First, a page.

The plight of migrants at sea will literally take centre stage when Pope Francis visits the Ħal Far Peace Lab during his two-day visit this weekend.
The podium on which the pope will meet migrants on April 3 will tell the story of the dark reality that is often ignored as people get on with their busy lives, said artistic director Carlo Schembri. Schembri is overseeing the design of the key backdrops to the papal visit.
“Malta is beautiful. But there is a reality in Ħal Far that cannot be ignored,” he said. “So if you look at the podium at a glance you will see a bright and shimmering representation of the sea – the beautiful blue Mediterranean sea.
“But when you look deeper, you will see that the sea is made of recycled plastic bottles, because there is more plastic than fish in our sea. And the red blobs are life jackets: the lives of people lost at sea. There is a message because this is a reality that we cannot whitewash just because the pope is here. On the contrary, the pope is here because of this reality,” he said.
Pope Francis has defended refugees and migrants, making the issue a focal point of his papacy and appealing for the European Union to be more welcoming to those arriving in the face of adversity. The pontiff’s visit is expected to draw attention to the plight of Malta’s migrant community. It will be a politically sensitive visit as Malta is on the frontline of migration into Europe and the government has been accused of involvement in illegally pushing back migrants to war-torn Libya.
The Peace Lab – set up in 1971 following an appeal made by Pope John XXIII for the world to reflect on peace – is now home to migrants and refugees.
It will be the pope’s last stop to a visit that starts on Saturday, April 2, when he lands in Malta at 10am.
On arrival, Pope Francis will head to the Grand Master’s Palace in Valletta where he will meet the president, the prime minister and other dignitaries.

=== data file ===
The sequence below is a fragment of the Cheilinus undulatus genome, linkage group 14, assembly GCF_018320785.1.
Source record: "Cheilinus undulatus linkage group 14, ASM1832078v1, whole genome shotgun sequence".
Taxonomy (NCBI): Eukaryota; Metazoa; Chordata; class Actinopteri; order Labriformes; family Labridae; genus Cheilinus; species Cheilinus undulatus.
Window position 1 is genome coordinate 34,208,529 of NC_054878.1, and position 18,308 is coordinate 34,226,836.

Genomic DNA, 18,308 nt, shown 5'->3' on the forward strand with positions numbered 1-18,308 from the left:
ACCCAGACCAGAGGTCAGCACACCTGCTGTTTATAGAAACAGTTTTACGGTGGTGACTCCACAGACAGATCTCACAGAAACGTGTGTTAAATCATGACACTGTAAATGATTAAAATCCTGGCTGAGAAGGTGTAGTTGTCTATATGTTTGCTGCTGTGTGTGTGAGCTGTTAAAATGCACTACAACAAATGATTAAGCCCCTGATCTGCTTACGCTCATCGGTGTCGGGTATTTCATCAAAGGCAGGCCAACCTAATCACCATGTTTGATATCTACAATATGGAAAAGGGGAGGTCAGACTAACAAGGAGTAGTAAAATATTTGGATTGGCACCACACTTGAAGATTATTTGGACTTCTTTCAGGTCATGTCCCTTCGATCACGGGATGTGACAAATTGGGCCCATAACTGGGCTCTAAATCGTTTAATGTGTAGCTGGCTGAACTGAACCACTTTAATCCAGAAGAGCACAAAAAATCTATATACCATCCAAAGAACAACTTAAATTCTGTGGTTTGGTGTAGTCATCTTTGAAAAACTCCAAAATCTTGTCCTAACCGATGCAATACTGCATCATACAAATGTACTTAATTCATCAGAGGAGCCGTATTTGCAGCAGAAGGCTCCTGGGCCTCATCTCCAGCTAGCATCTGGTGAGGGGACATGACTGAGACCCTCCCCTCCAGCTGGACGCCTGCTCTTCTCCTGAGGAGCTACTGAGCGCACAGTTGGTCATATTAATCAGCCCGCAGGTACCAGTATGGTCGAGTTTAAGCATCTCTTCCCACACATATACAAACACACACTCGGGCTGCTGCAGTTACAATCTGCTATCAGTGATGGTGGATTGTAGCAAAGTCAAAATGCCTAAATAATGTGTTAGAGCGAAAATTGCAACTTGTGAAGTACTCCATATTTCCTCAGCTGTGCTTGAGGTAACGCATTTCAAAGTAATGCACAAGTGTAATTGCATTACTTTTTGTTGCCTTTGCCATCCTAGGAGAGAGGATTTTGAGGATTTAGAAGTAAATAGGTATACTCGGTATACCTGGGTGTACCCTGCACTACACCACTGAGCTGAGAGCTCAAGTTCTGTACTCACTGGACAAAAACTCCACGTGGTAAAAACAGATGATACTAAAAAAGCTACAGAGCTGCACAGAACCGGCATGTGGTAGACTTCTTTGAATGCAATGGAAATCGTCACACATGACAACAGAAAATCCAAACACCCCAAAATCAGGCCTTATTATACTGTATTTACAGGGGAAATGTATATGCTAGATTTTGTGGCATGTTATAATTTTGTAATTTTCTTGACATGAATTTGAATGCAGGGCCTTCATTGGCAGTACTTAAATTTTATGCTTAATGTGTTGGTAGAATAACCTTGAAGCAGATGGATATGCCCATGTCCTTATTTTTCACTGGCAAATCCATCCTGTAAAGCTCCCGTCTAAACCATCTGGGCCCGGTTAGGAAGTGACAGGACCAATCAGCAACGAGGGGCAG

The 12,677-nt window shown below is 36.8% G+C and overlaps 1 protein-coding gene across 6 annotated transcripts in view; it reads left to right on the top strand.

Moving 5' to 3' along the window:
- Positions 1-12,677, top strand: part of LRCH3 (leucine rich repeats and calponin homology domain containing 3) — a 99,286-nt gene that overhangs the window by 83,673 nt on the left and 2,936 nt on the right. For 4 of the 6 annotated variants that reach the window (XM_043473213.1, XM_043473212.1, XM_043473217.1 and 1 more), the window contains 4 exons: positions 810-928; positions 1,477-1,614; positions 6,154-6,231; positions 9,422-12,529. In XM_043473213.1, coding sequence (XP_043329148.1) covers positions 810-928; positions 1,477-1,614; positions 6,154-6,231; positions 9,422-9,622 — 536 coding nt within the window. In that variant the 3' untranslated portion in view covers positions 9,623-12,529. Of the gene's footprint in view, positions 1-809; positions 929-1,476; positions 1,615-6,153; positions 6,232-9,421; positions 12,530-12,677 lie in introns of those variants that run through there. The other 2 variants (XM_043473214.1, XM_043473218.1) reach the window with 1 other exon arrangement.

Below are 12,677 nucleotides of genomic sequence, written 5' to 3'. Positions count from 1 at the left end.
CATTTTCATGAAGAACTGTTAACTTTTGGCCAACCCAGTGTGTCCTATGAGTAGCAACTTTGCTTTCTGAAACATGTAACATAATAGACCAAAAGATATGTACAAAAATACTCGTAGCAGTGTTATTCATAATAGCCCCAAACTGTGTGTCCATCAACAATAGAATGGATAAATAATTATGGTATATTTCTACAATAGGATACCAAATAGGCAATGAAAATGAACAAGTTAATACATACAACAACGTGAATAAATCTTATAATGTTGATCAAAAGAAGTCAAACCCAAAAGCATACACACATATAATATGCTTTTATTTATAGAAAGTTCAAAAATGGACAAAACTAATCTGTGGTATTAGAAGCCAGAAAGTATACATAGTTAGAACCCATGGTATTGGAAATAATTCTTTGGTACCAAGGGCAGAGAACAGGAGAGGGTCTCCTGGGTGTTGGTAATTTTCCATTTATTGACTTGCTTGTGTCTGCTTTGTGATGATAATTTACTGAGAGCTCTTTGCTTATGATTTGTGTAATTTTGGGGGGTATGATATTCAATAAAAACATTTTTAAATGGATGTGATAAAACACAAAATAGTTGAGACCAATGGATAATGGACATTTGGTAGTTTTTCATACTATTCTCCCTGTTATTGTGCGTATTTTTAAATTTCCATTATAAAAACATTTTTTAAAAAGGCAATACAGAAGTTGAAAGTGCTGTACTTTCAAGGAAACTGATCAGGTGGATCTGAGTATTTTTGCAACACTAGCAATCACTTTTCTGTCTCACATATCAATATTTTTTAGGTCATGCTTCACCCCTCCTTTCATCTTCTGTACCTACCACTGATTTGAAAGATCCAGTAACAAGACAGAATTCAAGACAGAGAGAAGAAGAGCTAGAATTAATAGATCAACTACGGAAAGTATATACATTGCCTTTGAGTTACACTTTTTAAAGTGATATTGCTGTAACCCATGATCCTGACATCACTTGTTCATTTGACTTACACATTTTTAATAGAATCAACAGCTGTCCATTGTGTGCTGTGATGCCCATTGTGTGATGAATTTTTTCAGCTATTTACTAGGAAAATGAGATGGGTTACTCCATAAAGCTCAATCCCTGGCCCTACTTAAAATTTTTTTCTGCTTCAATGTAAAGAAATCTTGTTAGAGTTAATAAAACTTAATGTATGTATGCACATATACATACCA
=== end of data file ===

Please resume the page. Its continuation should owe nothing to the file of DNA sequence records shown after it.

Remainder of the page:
There he will launch the new chair of state designed by Schembri for the occasion. There are two chairs, made of golden yellow fabric, a papal colour, to complement the dark blue damask. They will be used by Pope Francis and President George Vella on the day and, after the visit, for state visits at the palace. The pope’s emblem will be removed and replaced with the Maltese coat of arms.
On Saturday afternoon, Pope Francis will head to Ta’ Pinu, in Gozo, the last stop for the day.
On Sunday, following a visit to the Grotto of St Paul, he will celebrate Mass from a papal platform at the Granaries in Floriana at 10.15am.
A Curia spokesperson confirmed that Malta’s political parties had agreed not to use the Granaries for their election and post-election events due to the construction of a stage for the Papal mass.
Schembri, who was also the artistic director for the visit of Pope Benedict 11 years ago, said designs have to abide by strict Vatican specifications centred around the pope’s health and safety.
“We have to keep in mind that the pope, who is 85, will be here for a day-and-a-half and his schedule is packed. He has health problems, which include knee and vision issues, so we have to count every step,” he said.
The papal platform will be 14m deep and 60m wide. It will not be very elevated since Pope Francis likes to be close to the people. It will have ramps and low stairs to ensure minimum exertion.
Given the pope’s knee problems, the sacristy is being built underneath the stage to avoid a walk to the Catholic Institute 300 steps away.
The pope’s chair is 53cm high, as opposed to the standard 45cm, so he does not have to lower himself too far.
The overall design is minimalist, mostly white and light grey with hints of purple to represent Lent. The purple robes of the 500 priests and Vatican delegation, sitting on clear ghost chairs, will light up the space “like flowers”. To keep things simple, the greenery adorning the platform will not be elaborate. It will be made up of local flora also mentioned in the bible, such as olive trees and cycads.
The 10,000 members of the public will be seated in clusters and will be able to follow on three massive screens and a good sound system. By the side of the platform there will be a 400-square-metre area for the 200-strong choir and orchestra.
Screening at the back will be installed above the awnings to filter out the bright sunlight. The platform and trees behind it will be lit up to maximise the light and ensure that photos turn out well and not dark due to the sun.
“These photos are what make memories: the selfie with the pope’s platform behind you,” Schembri said.
This article was first published in The Times of Malta.